You Experience the Quantum World Every Time You See, Touch, or Smell

As far as physics is concerned, there are two realities: there’s the one we experience every day, where a single object is a single object and nothing teleports through walls or exists in two places at once, and then there’s the one for the very, very small, where those rules don’t hold anymore. These are the worlds of classical and quantum physics, respectively. But everything is made up of quantum particles if you look close enough — and that means that many more of your everyday experiences come down to quantum physics than you realize.

Do You See What I See?

Light is one popular example of the weirdness of the quantum world. It exists simultaneously as a continuous wave and as a discrete particle known as a photon. The most famous demonstration of this bizarre phenomenon is the double-slit experiment, where individual photons that pass through a wall with two slits produce patterns on a screen as if they’re all waves interacting — until you set up a photon detector to measure which slits each photon passes through, at which point they produce two bright lines as if they’re individual photons. The idea is that quantum particles exist as both particles and waves, also known as being in superposition, until they’re measured or observed, at which point they collapse into a single state.

Your eyes create an image of the world thanks to light hitting your retinas. Is it a stretch to call them photon detectors? According to recent research, no: Studies suggest that humans may be able to detect a single photon at a rate better than chance. That opens up the intriguing possibility that our eyes could also detect quantum phenomena. Scientists have already tried to see whether human volunteers can detect quantum entanglement (to mixed results), and there are plans in place to see if they can tell whether a photon is in superposition. In all likelihood, nothing will come of the efforts — most experts think that the eye is too imperfect a measuring device to really detect these phenomena. But you never really know until you try.

Touching the Void

Your sense of touch, too, is based in the quantum world. Even the densest object you’ve ever held is made up of mostly empty space. That’s because matter is made of atoms, and atoms are made up of a very tiny nucleus surrounded by even tinier electrons orbiting a relatively huge distance away. If you blew the nucleus up to the size of a marble, you’d have to traverse the length of a football field to reach the farthest electrons. That’s a whole lot of nothing to contend with.

Things only feel solid because of quantum physics — the Pauli exclusion principle, to be precise. At its most basic, this principle says that there’s a limit to how many electrons can hang out in a specific orbit around an atom. For an electron from an atom in your hand to elbow its way into an atom in your coffee cup would require more energy than your hand is willing to exert. So instead, those electrons repel each other, which feels to you like you’re touching a solid object.

Wake Up and Smell the Tunneling

Your strangest quantum sense of all might be smell. When you catch a whiff of coffee brewing, it’s because airborne coffee molecules have drifted through the air and into your nose, through a thin layer of mucus, and into smell receptors in nerve cells that connect directly to your brain’s olfactory bulb. (Fun fact: these smell-centric nerve cells, or olfactory neurons, are the only part of your central nervous system that’s always exposed to the outside world.) How those receptors translate molecules into scents, though, is anyone’s guess. The most popular theory likens molecules and olfactory neurons to a lock and key: molecules of a certain shape fit into receptors of a certain shape, and your brain goes, “Oh, I know that shape. It’s coffee.”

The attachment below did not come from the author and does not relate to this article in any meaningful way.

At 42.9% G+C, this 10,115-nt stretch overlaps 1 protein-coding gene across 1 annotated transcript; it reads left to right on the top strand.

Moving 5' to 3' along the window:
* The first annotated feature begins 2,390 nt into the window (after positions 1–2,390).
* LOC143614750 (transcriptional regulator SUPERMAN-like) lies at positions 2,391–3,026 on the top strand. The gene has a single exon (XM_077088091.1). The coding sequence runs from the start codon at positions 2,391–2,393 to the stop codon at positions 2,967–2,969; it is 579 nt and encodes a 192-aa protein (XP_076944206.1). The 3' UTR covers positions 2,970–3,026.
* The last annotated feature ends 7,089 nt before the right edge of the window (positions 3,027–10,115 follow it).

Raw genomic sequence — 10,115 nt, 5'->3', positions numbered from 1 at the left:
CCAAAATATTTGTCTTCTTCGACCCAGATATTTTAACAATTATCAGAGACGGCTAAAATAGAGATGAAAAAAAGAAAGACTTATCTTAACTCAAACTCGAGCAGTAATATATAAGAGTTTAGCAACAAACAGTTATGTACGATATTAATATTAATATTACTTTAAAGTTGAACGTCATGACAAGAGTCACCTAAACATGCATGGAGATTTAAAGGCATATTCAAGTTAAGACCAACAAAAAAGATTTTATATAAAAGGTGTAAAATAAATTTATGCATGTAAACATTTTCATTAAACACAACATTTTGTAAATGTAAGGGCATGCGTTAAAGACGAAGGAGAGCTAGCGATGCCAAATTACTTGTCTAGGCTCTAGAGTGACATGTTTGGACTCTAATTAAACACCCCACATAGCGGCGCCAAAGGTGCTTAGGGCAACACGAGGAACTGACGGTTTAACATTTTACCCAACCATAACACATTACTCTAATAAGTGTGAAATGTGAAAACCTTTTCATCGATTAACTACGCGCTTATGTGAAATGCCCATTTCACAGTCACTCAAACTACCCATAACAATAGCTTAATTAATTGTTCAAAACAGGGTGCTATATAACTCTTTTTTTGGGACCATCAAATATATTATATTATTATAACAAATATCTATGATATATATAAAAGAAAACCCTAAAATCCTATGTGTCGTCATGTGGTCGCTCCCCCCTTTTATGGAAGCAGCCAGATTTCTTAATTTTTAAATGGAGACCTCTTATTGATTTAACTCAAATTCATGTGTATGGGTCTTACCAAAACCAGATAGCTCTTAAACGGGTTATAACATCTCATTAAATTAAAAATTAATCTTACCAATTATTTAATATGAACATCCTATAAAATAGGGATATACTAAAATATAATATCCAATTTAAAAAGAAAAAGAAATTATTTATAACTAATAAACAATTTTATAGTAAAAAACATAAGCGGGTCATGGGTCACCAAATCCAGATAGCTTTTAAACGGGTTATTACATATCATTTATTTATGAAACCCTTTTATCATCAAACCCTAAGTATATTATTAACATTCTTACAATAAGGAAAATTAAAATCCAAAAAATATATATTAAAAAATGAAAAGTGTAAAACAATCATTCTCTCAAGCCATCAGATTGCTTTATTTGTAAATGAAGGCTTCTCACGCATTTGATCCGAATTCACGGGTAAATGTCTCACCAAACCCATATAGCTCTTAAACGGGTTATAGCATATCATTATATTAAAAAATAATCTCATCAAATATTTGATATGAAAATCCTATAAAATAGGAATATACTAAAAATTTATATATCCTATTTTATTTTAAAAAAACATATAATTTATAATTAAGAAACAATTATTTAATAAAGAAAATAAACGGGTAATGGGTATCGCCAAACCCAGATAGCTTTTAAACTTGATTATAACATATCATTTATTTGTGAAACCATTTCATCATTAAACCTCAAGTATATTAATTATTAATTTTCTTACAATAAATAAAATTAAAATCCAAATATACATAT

There’s a problem with this model, though: Molecules of very different shapes can all smell the same, and molecules of similar shapes can smell very differently. There must be some other difference that the receptors are picking up on. That difference may lie in quantum physics.

Molecules all have a different vibrational frequency, depending on their mass, their bonds, and their structure. It’s possible that our noses detect the differences in vibration between molecules, rather than just their shape. There’s some evidence for this: A scientist in the 1990s compared the scents of two molecules with different shapes but identical molecular frequencies and found that they smelled exactly the same.

If our noses really are detecting vibrations, it’s thanks to quantum tunneling. That’s a phenomenon that arises thanks to the way particles can be in many states — and many positions — at once, which sometimes teleports them through solid barriers. Molecular vibrations might provide the right oomph to make an orbiting electron tunnel from one part of an odor receptor to another. When a molecule’s vibrational frequency matches the energy of a certain receptor, that makes it more likely that an electron will tunnel. That particular tunneling rate might trigger particular nerve impulses, which create perceptions of particular scents in your brain.

Sight, touch, and smell aren’t necessarily the only senses that invoke quantum physics; the hair cells in your inner ear are sensitive to movements on the subatomic scale, for instance. It’s just that so far, scientists haven’t delved into the fundamental particles at work in your senses of hearing and taste. Who knows — we may find out that every classical physics phenomenon we experience is really the work of quantum physics. Who says there’s a dividing line between the two, anyway?

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